Whether or not there should be a plus-size Barbie wouldn’t be my question. I wouldn’t even have just one question. My questions would be:
- Why would anyone expect a plastic doll to accurately reflect anything?
- Why would anyone expect a long blond-haired, blue-eyed doll with perfect skin, perfect proportions, sparkly jewels, a little pink outfit and high heels accurately depict the average American woman just because it has a double chin and an extra 20 pounds?
- And most importantly, should we stop “playing” with Barbie?
Barbie = ideal woman
There is much controversy about Barbie being a bad influence on little girls. With her wee waist and perfect hair, she represents the unrealistic, unattainable ideal for little girls of all sizes and ethnicities. Despite Mattel’s efforts to make Barbie modern by giving her jobs, changing her skin colour and widening her waist, Barbie remains a provocative role model. But how exactly did a toy become a role model in the first place?
Launched in 1959, Barbie was marketed as a big-boobed, slim-hipped, long-legged, five foot, nine inch tall “teenage fashion model,” and if her bathroom scale was set correctly, she weighed 110lbs, which is not shocking because her babysitting guidebook (1963) told her that the best way to lose weight was to not eat.
Barbie has a Corvette, trailer, jeep, horse. She has a pilot's license, and a series of pretty great careers: Astronaut Barbie (1965), Doctor Barbie (1988) and Nascar Barbie (1998). Barbie has a boyfriend, Ken. She has multiple pets (including a panda, lion cub and a zebra, oddly). And she has an outfit (or 20) for every occasion.
She seems to have limitless funds, beauty, skills and the affection of one of the few male dolls in existence. Based on the mini-van majority cookie cutter version of the good life, Barbie has it all. Why wouldn’t little girls want to be like her?
Barbie = ideal woman = thin
An experiment, “Does Barbie Make Girls Want to Be Thin? The Effect of Experimental Exposure to Images of Dolls on the Body Image of 5- to 8-Year-Old Girls” conducted in 2006 found the following: “Barbie was examined as a possible cause for young girls’ body dissatisfaction. A total of 162 girls, from age 5 to age 8, were exposed to images of either Barbie dolls, Emme dolls (U.S. size 16), or no dolls (baseline control) and then completed assessments of body image. Girls exposed to Barbie reported lower body esteem and greater desire for a thinner body shape than girls in the other exposure conditions.”
You might argue that Barbie is just a toy, and once girls put her away, we effectively replace her image with more appropriate images of womanhood. Unfortunately, that is not the case, because as the study concluded: “girls have internalized the thin beauty, their desire to be thinner is more a reflection of that internalized standard than a direct response to environmental stimuli.” In other words, the damage is done, and not just in regards to being thin.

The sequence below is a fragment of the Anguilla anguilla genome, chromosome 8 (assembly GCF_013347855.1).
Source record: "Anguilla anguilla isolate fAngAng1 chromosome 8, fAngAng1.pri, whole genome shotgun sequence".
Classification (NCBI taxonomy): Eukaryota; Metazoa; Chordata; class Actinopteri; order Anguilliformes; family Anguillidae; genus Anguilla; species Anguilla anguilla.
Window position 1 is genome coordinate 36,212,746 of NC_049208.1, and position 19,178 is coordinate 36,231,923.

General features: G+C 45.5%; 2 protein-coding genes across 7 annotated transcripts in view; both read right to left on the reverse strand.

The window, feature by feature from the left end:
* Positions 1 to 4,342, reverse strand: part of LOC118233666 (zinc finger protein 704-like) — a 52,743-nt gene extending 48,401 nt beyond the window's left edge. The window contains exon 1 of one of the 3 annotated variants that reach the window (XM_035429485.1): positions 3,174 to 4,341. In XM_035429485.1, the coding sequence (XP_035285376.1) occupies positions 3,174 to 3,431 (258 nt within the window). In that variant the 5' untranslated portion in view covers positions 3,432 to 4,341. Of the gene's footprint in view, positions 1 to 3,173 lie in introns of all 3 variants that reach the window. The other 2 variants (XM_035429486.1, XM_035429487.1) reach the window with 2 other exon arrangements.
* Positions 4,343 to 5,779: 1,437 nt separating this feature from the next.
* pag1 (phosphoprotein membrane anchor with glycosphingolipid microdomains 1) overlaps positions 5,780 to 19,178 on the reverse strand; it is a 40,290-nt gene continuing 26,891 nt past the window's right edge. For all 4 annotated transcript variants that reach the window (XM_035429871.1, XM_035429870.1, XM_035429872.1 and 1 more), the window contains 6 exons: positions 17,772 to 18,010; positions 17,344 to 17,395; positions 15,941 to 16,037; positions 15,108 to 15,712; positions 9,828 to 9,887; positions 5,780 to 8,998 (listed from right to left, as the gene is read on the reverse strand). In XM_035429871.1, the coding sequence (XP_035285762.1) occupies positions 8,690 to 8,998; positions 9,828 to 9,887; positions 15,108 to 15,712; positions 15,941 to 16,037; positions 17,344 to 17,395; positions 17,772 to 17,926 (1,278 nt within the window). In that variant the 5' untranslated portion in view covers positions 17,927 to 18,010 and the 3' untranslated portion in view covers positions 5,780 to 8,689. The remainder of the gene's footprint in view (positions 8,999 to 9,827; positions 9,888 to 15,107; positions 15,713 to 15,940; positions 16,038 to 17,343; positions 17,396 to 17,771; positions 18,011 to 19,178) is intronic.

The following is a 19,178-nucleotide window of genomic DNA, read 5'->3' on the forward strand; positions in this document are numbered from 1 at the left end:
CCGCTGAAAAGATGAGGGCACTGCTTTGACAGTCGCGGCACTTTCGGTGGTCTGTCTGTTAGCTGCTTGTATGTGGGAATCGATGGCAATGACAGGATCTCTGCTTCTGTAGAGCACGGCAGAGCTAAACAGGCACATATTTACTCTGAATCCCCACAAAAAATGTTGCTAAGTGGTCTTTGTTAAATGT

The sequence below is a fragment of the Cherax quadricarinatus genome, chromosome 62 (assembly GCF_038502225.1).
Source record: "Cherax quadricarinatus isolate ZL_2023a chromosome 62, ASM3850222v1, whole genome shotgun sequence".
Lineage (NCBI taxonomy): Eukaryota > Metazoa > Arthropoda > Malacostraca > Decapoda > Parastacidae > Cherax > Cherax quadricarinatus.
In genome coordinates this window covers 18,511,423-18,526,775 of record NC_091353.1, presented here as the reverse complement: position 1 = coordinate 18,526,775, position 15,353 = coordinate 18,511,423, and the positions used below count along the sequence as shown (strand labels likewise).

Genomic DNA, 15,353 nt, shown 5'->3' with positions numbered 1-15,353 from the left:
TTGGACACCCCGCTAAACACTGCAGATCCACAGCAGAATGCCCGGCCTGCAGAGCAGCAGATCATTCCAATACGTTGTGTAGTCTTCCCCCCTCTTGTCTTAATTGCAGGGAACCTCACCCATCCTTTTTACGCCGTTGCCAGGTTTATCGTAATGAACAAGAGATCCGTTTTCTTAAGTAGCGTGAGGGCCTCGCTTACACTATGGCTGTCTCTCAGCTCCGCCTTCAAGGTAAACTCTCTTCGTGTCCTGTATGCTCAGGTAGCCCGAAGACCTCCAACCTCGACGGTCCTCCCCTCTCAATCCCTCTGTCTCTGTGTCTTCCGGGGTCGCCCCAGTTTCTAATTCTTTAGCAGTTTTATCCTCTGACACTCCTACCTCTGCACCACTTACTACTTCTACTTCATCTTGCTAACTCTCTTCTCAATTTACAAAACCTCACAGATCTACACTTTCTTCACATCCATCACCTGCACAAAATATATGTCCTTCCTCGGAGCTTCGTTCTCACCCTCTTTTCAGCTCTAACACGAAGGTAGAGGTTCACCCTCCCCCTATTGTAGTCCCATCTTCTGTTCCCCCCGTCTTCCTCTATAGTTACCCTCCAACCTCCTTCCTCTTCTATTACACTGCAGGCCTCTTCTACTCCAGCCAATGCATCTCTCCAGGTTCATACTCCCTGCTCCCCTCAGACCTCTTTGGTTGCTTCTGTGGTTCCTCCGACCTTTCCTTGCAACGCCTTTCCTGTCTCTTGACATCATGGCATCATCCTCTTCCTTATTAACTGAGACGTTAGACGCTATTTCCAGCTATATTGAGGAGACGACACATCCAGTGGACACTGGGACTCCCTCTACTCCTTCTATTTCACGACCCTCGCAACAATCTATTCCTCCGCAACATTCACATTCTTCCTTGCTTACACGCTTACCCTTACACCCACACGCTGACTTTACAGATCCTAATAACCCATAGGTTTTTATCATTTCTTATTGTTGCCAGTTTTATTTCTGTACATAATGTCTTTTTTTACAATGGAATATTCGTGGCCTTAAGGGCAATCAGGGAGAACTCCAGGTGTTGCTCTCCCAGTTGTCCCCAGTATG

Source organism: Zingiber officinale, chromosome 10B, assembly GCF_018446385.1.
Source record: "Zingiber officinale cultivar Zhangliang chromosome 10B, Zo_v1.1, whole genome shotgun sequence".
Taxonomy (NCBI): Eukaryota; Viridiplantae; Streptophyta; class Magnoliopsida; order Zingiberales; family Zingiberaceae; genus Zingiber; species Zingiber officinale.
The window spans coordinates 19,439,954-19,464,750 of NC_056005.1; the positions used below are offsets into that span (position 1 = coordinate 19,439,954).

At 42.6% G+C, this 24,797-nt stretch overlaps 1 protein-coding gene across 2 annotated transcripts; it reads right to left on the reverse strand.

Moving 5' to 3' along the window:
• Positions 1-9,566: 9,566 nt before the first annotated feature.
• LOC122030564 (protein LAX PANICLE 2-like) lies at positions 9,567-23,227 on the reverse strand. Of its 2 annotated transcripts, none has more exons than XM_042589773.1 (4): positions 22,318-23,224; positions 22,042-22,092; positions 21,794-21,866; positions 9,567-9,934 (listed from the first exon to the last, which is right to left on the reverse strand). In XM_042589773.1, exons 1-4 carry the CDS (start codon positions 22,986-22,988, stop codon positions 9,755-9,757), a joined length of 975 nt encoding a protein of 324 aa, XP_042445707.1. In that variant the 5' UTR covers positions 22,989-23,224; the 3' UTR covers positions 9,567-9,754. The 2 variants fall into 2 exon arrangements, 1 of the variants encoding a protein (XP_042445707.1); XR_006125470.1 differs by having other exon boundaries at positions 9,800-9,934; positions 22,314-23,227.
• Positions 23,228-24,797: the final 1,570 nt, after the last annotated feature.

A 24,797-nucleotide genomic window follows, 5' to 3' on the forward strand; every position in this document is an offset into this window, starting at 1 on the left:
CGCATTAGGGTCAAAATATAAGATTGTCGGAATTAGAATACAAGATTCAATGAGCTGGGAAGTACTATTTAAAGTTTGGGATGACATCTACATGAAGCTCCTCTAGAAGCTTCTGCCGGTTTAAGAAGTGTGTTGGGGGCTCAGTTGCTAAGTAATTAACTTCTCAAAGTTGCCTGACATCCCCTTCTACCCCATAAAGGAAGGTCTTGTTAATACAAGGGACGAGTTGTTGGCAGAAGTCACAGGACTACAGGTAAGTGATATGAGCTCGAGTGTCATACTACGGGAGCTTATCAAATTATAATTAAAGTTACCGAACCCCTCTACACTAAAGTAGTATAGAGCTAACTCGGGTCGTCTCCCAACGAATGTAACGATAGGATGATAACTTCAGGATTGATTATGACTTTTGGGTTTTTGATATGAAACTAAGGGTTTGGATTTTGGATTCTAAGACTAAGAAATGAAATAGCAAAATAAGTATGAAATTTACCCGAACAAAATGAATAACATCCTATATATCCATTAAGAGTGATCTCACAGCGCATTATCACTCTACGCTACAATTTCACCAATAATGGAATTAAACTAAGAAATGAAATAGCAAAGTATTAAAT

Barbie = ideal woman = thin by any means possible
The Barbie ideal is reinforced in every magazine, Hollywood movie, cartoon, videogame, commercial and beauty product package. She’s everywhere we look, and the inundation is taking its toll. We see the effects in adult women everyday.
- Think about plastic surgery – women are altering their faces and bodies to have wide eyes, high cheekbones, small noses, full lips, big busts, small waists, thin hips and round bottoms. Women are sucking fat out of one part of their body and squirting it into another. Women are cutting off age lines and spots from their skin.
- Think about how much money we spend on lotions, potions and creams in an effort to have smooth, pore-less, even-toned, hairless, youthful, perfect skin.
- Think about push-up bras, Spanx, hair extensions, false eyelashes, laser hair removal, self-tanning lotion, teeth whitening, coloured eye contacts, etc.
We have turned a toy into a role model into an unhealthy, unsatisfying obsession of what beauty should be, not what beauty is.
A Barbie at any other weight still wreaks havoc
So the answer to whether or not we should have a plus-size Barbie, for me, is no. It doesn’t matter if she gains 20 pounds – she still represents beauty as the most important thing a woman can have. She is still a plastic toy, not a representation of any modern woman anywhere. And if we can’t differentiate between toys and reality, then our toys need to be taken away from us.
Under no circumstance should we have Indian or Brazillian Barbie, Astronaut or Doctor Barbie, Sporty or Literary Barbie. We need to get rid of Barbie all together. We need to stop “playing” with unrealistic versions of what women are supposed to look and be like. We need to leave Barbie back in the 50s. Let’s take stock of all that we’ve accomplished since she made her debut, and talk about the journey ahead. We own this conversation. Let’s stop playing with dolls and change it.